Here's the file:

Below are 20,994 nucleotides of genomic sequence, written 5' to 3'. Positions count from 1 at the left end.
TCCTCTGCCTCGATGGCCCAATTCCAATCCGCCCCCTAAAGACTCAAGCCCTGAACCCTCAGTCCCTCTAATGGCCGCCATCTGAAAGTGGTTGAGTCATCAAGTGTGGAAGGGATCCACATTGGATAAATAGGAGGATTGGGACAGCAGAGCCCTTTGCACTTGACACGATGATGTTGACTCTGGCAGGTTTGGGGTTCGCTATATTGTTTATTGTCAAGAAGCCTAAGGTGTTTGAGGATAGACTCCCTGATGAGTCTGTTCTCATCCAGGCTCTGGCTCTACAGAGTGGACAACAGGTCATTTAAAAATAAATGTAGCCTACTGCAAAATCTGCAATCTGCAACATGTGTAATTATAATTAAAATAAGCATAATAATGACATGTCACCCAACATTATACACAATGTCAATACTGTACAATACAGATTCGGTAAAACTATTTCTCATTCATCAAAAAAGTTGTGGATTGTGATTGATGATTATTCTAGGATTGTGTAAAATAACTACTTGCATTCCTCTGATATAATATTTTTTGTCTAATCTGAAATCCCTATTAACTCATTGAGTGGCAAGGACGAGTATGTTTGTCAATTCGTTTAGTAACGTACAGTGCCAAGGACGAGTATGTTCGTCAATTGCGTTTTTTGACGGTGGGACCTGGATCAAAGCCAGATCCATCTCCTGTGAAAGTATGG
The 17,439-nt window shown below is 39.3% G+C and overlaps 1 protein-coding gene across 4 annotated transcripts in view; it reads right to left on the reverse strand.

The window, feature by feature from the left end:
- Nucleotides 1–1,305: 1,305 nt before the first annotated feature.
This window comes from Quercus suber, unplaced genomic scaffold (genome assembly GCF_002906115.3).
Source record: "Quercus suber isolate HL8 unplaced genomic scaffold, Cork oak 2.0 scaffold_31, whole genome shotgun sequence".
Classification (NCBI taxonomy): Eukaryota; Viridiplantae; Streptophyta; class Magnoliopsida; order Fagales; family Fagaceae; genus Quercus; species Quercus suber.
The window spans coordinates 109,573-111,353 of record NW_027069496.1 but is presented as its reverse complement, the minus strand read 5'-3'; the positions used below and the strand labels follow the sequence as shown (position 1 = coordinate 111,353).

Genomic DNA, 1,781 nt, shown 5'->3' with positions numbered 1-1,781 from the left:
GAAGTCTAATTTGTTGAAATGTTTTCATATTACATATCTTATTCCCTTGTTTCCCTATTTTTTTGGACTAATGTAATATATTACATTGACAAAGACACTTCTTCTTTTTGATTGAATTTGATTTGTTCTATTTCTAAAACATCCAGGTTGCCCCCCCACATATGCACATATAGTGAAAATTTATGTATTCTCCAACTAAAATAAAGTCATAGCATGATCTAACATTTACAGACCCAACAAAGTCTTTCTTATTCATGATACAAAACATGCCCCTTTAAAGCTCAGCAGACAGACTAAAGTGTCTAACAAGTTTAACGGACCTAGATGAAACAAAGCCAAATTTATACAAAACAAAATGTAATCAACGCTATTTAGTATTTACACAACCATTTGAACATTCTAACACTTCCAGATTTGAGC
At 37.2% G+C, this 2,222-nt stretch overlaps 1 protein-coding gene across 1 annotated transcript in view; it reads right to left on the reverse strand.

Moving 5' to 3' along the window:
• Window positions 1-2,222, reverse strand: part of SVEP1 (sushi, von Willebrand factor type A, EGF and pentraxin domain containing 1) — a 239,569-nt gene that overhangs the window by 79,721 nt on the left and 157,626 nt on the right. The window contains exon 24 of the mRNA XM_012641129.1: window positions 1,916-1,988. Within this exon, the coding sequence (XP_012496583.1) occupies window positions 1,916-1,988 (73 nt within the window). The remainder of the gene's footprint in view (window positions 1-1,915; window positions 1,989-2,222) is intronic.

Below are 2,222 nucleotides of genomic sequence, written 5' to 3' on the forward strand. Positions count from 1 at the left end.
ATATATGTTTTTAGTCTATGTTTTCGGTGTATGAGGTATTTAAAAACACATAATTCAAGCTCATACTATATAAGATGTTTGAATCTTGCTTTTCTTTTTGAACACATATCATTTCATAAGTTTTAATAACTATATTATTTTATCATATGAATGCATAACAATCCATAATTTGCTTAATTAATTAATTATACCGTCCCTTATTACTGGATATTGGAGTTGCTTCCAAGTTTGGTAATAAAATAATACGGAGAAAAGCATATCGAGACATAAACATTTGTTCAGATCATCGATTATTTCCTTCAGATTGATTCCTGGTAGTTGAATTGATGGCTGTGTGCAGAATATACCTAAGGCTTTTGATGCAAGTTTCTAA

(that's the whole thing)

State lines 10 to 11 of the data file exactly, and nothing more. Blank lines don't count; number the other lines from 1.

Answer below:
Genomic DNA, 1,781 nt, shown 5'->3' with positions numbered 1-1,781 from the left:
GAAGTCTAATTTGTTGAAATGTTTTCATATTACATATCTTATTCCCTTGTTTCCCTATTTTTTTGGACTAATGTAATATATTACATTGACAAAGACACTTCTTCTTTTTGATTGAATTTGATTTGTTCTATTTCTAAAACATCCAGGTTGCCCCCCCACATATGCACATATAGTGAAAATTTATGTATTCTCCAACTAAAATAAAGTCATAGCATGATCTAACATTTACAGACCCAACAAAGTCTTTCTTATTCATGATACAAAACATGCCCCTTTAAAGCTCAGCAGACAGACTAAAGTGTCTAACAAGTTTAACGGACCTAGATGAAACAAAGCCAAATTTATACAAAACAAAATGTAATCAACGCTATTTAGTATTTACACAACCATTTGAACATTCTAACACTTCCAGATTTGAGC